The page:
First, let me say how excited and grateful I was to receive an advanced reading copy of this book from the Good Reads giveaway. Now that I have finished the book I feel even more fortunate. The author, Erica Robuck, is a gifted writer and I am anxious to read some of her other books. The story of the Hawthornes is told from the viewpoint of Sarah Peabody Hawthorne and is written in a style in which one might expect someone who lived in the mid-1800s to write. The writing style truly creates the appropriate atmosphere and adds greatly to the story. This is an amazing story of two people who truly loved each other their entire lives. In addition, the Hawthornes' lives were touched by many well-known historical figures such as Franklin Pierce, Ralph Waldo Emerson, Margaret Fuller, Herman Melville, and others. Their experiences with all of these people made for a very interesting view of history at the time. Ms. Robuck has done an admirable and accurate job of incorporating historical facts into this book while at the same time writing a novel that will hold a reader's interest throughout. I loved this book!!


Sharon
( )
  borealis07 | Jul 11, 2016 |
This books greatest strength was the characters. Personalities shine with distinction, and every character’s voices ring with truth and vitality. I loved that I could truly know these people, they were that three-dimensional. Extreme shyness, passion about art, sacrifice for family, and jealousy over missed opportunities all make an appearance to create the framework for our characters.

I especially enjoyed the main character, Sophia. Her struggle to balance her growing family’s demands and to create her art drove the story. I liked that even though she couldn't have both in the full measure that she wanted, she found contentment in what she had and experienced the joy that that brings. I found her to be just a shining example of how well this author pulled off the characterization card.

I also really enjoyed the relationship between Nathan and Sophia. From the beginning, they have this intense connection that I as a reader felt in my bones. These two had the feel of soul mates to me which the author pulled off very well. Nathan and Sophia balanced each other out, with varying personality types but with the same drive towards their art and family.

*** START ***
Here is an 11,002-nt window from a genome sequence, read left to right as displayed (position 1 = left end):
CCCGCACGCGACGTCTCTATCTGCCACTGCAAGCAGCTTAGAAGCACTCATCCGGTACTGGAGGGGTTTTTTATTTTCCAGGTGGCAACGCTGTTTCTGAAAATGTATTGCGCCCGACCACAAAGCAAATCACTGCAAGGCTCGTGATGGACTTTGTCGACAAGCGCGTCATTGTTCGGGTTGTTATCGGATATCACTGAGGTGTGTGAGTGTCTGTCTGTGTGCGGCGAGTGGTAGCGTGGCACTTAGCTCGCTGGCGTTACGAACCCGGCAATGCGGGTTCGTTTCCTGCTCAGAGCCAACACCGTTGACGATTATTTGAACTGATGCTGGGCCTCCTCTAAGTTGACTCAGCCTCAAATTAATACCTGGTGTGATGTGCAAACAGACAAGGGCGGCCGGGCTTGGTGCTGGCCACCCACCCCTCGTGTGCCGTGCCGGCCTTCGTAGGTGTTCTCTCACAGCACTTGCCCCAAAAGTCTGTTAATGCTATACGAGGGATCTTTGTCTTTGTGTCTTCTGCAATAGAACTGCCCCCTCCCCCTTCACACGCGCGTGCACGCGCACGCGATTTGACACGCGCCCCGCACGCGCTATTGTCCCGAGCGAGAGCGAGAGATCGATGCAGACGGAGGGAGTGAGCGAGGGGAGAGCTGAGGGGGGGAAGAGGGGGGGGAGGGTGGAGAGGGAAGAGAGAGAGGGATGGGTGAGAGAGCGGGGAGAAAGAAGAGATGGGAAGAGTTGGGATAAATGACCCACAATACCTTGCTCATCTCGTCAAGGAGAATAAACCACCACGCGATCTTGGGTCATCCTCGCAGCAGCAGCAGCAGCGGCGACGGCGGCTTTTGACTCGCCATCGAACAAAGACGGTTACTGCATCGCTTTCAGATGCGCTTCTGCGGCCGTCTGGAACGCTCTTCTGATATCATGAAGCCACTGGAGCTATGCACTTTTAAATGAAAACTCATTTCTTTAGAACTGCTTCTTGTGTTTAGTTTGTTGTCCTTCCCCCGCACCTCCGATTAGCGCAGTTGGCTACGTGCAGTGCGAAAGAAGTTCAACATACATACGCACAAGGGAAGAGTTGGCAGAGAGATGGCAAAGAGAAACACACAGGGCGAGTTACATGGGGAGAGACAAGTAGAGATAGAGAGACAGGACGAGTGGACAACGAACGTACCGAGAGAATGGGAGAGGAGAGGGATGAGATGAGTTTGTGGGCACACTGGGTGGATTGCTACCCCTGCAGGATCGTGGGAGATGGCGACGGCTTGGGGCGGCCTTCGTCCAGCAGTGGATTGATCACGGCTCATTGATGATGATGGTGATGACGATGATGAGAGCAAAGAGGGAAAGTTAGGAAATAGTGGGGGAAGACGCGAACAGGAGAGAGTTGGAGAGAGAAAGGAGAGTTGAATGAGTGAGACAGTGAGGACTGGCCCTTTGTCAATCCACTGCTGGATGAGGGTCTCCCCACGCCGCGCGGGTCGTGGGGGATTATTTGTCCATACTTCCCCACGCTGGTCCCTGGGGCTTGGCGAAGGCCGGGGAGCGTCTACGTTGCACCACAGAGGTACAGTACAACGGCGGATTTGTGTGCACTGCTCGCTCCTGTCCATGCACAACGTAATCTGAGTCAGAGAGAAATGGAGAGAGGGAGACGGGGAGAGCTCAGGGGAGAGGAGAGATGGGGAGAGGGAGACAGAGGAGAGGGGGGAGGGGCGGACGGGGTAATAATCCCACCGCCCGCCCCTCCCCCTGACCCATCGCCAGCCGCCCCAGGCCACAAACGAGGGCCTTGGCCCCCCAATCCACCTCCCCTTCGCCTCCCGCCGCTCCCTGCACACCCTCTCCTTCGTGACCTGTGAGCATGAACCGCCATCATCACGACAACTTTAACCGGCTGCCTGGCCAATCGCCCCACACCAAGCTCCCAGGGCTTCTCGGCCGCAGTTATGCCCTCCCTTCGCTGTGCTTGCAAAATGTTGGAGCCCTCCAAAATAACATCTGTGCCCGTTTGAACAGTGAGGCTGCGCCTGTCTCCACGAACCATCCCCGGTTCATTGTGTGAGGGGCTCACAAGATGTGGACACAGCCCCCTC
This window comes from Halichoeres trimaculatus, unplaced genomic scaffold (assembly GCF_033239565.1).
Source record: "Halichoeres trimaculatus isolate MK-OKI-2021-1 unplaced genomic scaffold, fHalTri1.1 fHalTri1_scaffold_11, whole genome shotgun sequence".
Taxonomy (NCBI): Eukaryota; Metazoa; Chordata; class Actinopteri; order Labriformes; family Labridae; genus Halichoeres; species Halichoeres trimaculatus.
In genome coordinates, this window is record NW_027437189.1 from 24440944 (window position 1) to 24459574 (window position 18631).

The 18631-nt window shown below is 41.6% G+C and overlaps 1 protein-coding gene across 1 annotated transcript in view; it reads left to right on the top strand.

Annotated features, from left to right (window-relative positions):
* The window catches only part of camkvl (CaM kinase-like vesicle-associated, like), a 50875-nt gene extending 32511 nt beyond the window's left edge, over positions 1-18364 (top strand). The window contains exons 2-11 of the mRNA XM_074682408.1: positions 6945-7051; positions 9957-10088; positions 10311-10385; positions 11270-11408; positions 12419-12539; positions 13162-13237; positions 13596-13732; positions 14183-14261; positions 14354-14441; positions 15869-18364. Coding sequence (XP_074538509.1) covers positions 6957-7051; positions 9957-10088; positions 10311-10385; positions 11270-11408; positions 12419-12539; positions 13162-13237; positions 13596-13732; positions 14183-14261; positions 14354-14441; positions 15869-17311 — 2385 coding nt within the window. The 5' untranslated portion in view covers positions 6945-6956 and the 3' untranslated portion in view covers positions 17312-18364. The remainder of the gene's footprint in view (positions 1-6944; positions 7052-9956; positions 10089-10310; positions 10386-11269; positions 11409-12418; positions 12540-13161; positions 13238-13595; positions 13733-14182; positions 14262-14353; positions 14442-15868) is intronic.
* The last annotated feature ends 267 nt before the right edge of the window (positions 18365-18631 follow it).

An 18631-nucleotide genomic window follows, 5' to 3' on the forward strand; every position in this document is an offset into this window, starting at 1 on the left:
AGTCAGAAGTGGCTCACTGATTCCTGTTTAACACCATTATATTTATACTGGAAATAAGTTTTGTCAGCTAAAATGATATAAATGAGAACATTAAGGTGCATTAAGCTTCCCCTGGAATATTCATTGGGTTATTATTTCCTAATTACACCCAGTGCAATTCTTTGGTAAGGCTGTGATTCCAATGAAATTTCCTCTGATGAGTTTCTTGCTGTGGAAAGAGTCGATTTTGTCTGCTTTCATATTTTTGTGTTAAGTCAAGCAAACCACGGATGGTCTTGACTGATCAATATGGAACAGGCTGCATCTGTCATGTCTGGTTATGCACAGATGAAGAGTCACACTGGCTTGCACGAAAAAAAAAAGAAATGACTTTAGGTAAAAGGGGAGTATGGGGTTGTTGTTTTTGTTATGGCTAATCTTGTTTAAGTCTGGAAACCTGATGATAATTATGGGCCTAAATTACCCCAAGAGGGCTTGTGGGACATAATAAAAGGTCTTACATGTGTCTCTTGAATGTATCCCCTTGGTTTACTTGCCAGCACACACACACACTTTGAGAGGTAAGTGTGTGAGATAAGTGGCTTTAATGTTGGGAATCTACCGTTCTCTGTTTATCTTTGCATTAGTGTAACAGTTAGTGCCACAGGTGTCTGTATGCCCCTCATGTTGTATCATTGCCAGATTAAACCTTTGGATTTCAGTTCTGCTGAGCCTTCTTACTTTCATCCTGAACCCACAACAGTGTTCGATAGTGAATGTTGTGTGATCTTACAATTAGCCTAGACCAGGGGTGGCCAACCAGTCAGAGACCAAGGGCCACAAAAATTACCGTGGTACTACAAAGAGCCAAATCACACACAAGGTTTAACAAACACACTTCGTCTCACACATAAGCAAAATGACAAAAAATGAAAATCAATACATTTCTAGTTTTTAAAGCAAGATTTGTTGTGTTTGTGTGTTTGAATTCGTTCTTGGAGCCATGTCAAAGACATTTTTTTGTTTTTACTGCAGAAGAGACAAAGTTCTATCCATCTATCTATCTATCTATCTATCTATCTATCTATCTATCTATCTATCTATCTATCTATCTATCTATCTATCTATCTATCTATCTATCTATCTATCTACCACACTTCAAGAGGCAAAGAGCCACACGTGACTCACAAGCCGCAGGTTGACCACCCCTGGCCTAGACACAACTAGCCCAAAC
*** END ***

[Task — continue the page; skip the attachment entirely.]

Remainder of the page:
The author did a fantastic job in creating a vivid look at mid-19th century life in a way that her readers experienced the setting, not just read about it. The settings were as varied as plantation-rich Cuba, stark industrial urban Britain, and the bucolic peace of rural east coast America. The author’s research on details from the time period show through in her descriptions of the rising tension towards slavery and the intimate details of early Victorian life.

This novel was my first introduction of Robuck, and I felt like it was a fantastic one. She blew me away with her superb characters, beautiful relationships, and careful attention to details and scene setting. This was one of the books I was most looking forward to in the coming year, and I am extremely happy I was able to experience it early. Definitely look into this one if you enjoy historical fiction and living the past.

Note: Book received for free from the publisher in exchange for an honest review via Good Reads First Reads program. ( )
  Sarah_Gruwell | Jan 13, 2016 |
A novel, told in the first person, about Sophia Peabody Hawthorne and her marriage to Nathaniel Hawthorne. It crosses the fine line between romantic and sentimental and at times the pair seems a bit sappy. Sophie suffered from migraine, so do I and I sometimes have a difficult time reading about it. It is presented realistically here and made me empathetic toward Sophie. An interesting read.
Library book. ( )
  seeword | Sep 4, 2015 |
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"Spanning the years from the 1830s to the Civil War, and moving from Massachusetts to England, Portugal, and Italy, [this book] explores the tension within a famous marriage of two soulful, strong-willed people, each devoted to the other but also driven by a powerful need to explore the far reaches of their creative impulses. It is the story of a forgotten woman in history who inspired one of the greatest writers of American literature"--Dust jacket flap.